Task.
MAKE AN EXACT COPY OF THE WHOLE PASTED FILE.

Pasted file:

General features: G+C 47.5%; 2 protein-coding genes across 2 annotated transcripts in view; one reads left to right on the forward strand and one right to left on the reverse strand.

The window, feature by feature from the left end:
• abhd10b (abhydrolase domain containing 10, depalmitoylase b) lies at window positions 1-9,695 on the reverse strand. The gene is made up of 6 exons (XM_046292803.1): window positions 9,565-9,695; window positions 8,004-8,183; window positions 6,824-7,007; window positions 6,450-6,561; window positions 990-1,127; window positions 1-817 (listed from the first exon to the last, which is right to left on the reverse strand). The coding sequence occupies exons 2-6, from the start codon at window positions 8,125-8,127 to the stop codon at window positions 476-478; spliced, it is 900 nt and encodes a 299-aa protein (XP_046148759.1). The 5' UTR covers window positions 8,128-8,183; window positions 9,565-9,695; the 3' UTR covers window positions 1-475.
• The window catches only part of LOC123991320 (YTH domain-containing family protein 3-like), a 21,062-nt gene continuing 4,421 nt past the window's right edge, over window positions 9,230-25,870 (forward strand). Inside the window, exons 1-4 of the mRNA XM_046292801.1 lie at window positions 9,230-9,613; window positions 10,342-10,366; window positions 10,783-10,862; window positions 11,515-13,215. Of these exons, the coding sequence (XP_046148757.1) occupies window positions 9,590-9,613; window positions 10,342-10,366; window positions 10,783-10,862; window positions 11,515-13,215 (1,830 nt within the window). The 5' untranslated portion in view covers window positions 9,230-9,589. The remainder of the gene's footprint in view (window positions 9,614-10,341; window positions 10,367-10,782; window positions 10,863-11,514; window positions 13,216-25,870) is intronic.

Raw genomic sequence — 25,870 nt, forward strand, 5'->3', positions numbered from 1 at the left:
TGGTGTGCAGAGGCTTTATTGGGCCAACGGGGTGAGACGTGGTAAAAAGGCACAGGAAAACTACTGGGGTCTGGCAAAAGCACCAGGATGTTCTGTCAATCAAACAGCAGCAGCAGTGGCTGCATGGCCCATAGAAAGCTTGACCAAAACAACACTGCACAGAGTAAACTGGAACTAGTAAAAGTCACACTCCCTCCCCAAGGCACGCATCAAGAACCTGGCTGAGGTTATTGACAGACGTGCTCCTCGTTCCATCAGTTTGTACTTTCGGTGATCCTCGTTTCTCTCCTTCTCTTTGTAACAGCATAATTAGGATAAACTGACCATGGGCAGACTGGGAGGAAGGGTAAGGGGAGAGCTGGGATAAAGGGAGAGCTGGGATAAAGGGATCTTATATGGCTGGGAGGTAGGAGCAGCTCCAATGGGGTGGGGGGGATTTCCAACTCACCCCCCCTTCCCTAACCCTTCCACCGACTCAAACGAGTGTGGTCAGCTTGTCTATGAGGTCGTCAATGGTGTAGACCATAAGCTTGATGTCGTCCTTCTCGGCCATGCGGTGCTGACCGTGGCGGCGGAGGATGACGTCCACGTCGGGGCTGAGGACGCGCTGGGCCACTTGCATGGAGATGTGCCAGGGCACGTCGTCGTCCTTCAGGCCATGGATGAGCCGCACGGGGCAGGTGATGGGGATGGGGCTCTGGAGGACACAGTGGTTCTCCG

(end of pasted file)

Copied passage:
General features: G+C 47.5%; 2 protein-coding genes across 2 annotated transcripts in view; one reads left to right on the forward strand and one right to left on the reverse strand.

The window, feature by feature from the left end:
• abhd10b (abhydrolase domain containing 10, depalmitoylase b) lies at window positions 1-9,695 on the reverse strand. The gene is made up of 6 exons (XM_046292803.1): window positions 9,565-9,695; window positions 8,004-8,183; window positions 6,824-7,007; window positions 6,450-6,561; window positions 990-1,127; window positions 1-817 (listed from the first exon to the last, which is right to left on the reverse strand). The coding sequence occupies exons 2-6, from the start codon at window positions 8,125-8,127 to the stop codon at window positions 476-478; spliced, it is 900 nt and encodes a 299-aa protein (XP_046148759.1). The 5' UTR covers window positions 8,128-8,183; window positions 9,565-9,695; the 3' UTR covers window positions 1-475.
• The window catches only part of LOC123991320 (YTH domain-containing family protein 3-like), a 21,062-nt gene continuing 4,421 nt past the window's right edge, over window positions 9,230-25,870 (forward strand). Inside the window, exons 1-4 of the mRNA XM_046292801.1 lie at window positions 9,230-9,613; window positions 10,342-10,366; window positions 10,783-10,862; window positions 11,515-13,215. Of these exons, the coding sequence (XP_046148757.1) occupies window positions 9,590-9,613; window positions 10,342-10,366; window positions 10,783-10,862; window positions 11,515-13,215 (1,830 nt within the window). The 5' untranslated portion in view covers window positions 9,230-9,589. The remainder of the gene's footprint in view (window positions 9,614-10,341; window positions 10,367-10,782; window positions 10,863-11,514; window positions 13,216-25,870) is intronic.

Raw genomic sequence — 25,870 nt, forward strand, 5'->3', positions numbered from 1 at the left:
TGGTGTGCAGAGGCTTTATTGGGCCAACGGGGTGAGACGTGGTAAAAAGGCACAGGAAAACTACTGGGGTCTGGCAAAAGCACCAGGATGTTCTGTCAATCAAACAGCAGCAGCAGTGGCTGCATGGCCCATAGAAAGCTTGACCAAAACAACACTGCACAGAGTAAACTGGAACTAGTAAAAGTCACACTCCCTCCCCAAGGCACGCATCAAGAACCTGGCTGAGGTTATTGACAGACGTGCTCCTCGTTCCATCAGTTTGTACTTTCGGTGATCCTCGTTTCTCTCCTTCTCTTTGTAACAGCATAATTAGGATAAACTGACCATGGGCAGACTGGGAGGAAGGGTAAGGGGAGAGCTGGGATAAAGGGAGAGCTGGGATAAAGGGATCTTATATGGCTGGGAGGTAGGAGCAGCTCCAATGGGGTGGGGGGGATTTCCAACTCACCCCCCCTTCCCTAACCCTTCCACCGACTCAAACGAGTGTGGTCAGCTTGTCTATGAGGTCGTCAATGGTGTAGACCATAAGCTTGATGTCGTCCTTCTCGGCCATGCGGTGCTGACCGTGGCGGCGGAGGATGACGTCCACGTCGGGGCTGAGGACGCGCTGGGCCACTTGCATGGAGATGTGCCAGGGCACGTCGTCGTCCTTCAGGCCATGGATGAGCCGCACGGGGCAGGTGATGGGGATGGGGCTCTGGAGGACACAGTGGTTCTCCG